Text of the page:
• And on Friday the ‘advance’ reading on US economic growth in the June quarter is released alongside the June quarter Employment Cost index (ECI). Economists expect that the US economy grew at a bumper 4.0 per cent annual pace in the quarter after 2.0 per cent annualised growth in the March quarter. The included data on prices will be watched carefully together with the ECI, which is tipped to increase by 0.7 per cent in the June quarter.

• Also on Friday, China is scheduled to release industrial profits for June. Total profits expanded slightly in May and annual growth was broadly stable. Revenue growth moderated on lower real sales growth in the industrial sector, despite higher producer prices.

Financial markets

• The US company earnings season continues for the June quarter.

• On Monday Alphabet, Kaiser Aluminium and Whirlpool report.

• On Tuesday, 3M, AT&T, Biogen, Harley-Davidson, Lockheed, and Verizon Communications are amongst those reporting.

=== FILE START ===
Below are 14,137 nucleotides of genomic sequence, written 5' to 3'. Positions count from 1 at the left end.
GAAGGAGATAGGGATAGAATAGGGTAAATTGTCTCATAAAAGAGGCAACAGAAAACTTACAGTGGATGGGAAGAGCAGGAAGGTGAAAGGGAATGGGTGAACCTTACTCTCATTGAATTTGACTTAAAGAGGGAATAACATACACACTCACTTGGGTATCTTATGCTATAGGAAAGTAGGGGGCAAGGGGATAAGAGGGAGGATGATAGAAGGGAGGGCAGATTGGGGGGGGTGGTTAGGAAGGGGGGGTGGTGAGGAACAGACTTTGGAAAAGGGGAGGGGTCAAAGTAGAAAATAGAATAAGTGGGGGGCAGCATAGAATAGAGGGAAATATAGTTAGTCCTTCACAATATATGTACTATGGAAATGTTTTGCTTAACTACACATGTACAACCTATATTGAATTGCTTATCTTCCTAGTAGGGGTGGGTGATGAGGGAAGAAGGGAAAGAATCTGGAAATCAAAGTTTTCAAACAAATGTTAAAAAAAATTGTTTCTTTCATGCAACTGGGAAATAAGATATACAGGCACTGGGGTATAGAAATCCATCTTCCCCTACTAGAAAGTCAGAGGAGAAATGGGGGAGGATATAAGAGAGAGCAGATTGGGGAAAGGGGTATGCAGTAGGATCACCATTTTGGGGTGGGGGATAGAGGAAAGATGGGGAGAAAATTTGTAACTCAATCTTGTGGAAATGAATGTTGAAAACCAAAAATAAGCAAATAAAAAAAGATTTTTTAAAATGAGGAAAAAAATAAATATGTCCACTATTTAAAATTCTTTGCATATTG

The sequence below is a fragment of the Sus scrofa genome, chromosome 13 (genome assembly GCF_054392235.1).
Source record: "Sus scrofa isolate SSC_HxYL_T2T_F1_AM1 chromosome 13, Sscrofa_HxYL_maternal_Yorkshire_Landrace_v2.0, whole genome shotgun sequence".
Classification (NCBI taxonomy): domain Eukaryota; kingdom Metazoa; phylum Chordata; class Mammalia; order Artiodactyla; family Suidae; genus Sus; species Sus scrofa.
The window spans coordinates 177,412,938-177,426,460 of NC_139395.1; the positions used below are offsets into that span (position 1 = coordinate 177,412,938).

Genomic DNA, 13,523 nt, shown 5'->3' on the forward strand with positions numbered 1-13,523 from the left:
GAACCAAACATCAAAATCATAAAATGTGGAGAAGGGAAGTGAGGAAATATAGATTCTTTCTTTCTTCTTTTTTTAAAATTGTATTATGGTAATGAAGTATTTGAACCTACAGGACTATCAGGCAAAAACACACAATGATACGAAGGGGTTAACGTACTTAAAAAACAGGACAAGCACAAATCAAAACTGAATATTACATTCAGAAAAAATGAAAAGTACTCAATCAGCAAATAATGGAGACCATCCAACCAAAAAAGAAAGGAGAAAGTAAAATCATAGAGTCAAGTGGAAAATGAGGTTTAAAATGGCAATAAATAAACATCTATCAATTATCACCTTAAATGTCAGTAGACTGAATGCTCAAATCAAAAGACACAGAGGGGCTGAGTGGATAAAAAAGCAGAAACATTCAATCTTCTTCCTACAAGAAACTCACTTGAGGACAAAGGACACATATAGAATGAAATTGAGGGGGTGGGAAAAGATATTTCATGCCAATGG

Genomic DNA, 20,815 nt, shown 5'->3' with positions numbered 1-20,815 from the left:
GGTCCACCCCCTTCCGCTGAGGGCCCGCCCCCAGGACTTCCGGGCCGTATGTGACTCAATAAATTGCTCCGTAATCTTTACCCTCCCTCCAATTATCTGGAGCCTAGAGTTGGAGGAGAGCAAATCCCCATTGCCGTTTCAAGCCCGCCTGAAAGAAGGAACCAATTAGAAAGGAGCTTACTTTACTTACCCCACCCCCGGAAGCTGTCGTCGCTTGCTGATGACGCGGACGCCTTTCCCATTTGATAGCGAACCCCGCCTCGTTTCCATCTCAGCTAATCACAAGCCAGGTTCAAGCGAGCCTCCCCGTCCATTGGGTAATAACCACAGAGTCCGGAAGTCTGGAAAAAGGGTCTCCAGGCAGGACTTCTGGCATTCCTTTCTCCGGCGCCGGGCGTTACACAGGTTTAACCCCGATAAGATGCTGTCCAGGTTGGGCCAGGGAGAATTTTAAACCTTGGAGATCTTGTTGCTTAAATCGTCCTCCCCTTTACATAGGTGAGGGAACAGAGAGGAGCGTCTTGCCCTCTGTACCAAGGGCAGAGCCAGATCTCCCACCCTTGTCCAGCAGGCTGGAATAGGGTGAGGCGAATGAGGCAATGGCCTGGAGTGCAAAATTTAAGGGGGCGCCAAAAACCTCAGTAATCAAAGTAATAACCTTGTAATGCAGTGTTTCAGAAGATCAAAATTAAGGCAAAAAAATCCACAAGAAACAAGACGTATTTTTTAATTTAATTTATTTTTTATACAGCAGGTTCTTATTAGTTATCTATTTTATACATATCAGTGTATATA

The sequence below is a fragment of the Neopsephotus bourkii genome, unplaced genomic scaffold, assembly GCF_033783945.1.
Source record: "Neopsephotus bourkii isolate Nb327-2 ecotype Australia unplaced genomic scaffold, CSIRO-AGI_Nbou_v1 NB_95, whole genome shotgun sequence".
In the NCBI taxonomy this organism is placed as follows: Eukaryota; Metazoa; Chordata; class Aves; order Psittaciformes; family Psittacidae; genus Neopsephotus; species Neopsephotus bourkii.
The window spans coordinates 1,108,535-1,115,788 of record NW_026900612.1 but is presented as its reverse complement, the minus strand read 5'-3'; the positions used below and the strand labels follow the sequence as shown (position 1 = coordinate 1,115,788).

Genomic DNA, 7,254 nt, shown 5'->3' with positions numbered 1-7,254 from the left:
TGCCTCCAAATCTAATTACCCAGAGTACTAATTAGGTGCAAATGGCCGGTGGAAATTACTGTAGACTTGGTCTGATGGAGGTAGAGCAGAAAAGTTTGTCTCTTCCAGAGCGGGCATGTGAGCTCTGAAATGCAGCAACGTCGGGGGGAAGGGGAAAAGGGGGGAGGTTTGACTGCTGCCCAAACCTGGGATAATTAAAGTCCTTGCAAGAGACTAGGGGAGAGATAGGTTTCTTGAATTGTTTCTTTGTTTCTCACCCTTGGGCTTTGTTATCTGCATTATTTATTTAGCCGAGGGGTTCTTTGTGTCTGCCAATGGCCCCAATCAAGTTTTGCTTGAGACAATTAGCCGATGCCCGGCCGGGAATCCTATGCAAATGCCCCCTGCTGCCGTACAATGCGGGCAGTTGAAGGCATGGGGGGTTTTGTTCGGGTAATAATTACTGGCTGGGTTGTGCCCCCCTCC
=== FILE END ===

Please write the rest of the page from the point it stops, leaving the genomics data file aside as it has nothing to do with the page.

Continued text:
• On Wednesday, Boeing, Coca-Cola, Facebook, Ford, Freeport- McMoRan & Qualcomm and Visa report.

• On Thursday, earnings are due from Allergan, Amazon, AmericanAirlines, ConocoPhillips, Intel and McDonald’s.

• On Friday, Chevron, Colgate-Palmolive, Exxon Mobil, Merck and Weyerhaeuser are all scheduled to report.

 Weekly Global Currency Outlook

• The weekend’s Buenos Aires G20 meeting expressed concern over heightened trade tensions. They remain a downside risk to global economic growth, but with comments on trade tensions turning more towards comments on currency and interest rate manipulation, we anticipate a pick in currency vol. will be this week’s major theme.

• Late last week President Trump complained “China, the EU and other have been manipulating their currencies and interest rates lower.” Ironically, Trump has questioned the Fed over the need to continue with gradual rises in interest rates. Fed President James Bullard then added “it is unnecessary to push monetary policy normalisation to such an extent that the yield curve inverts”.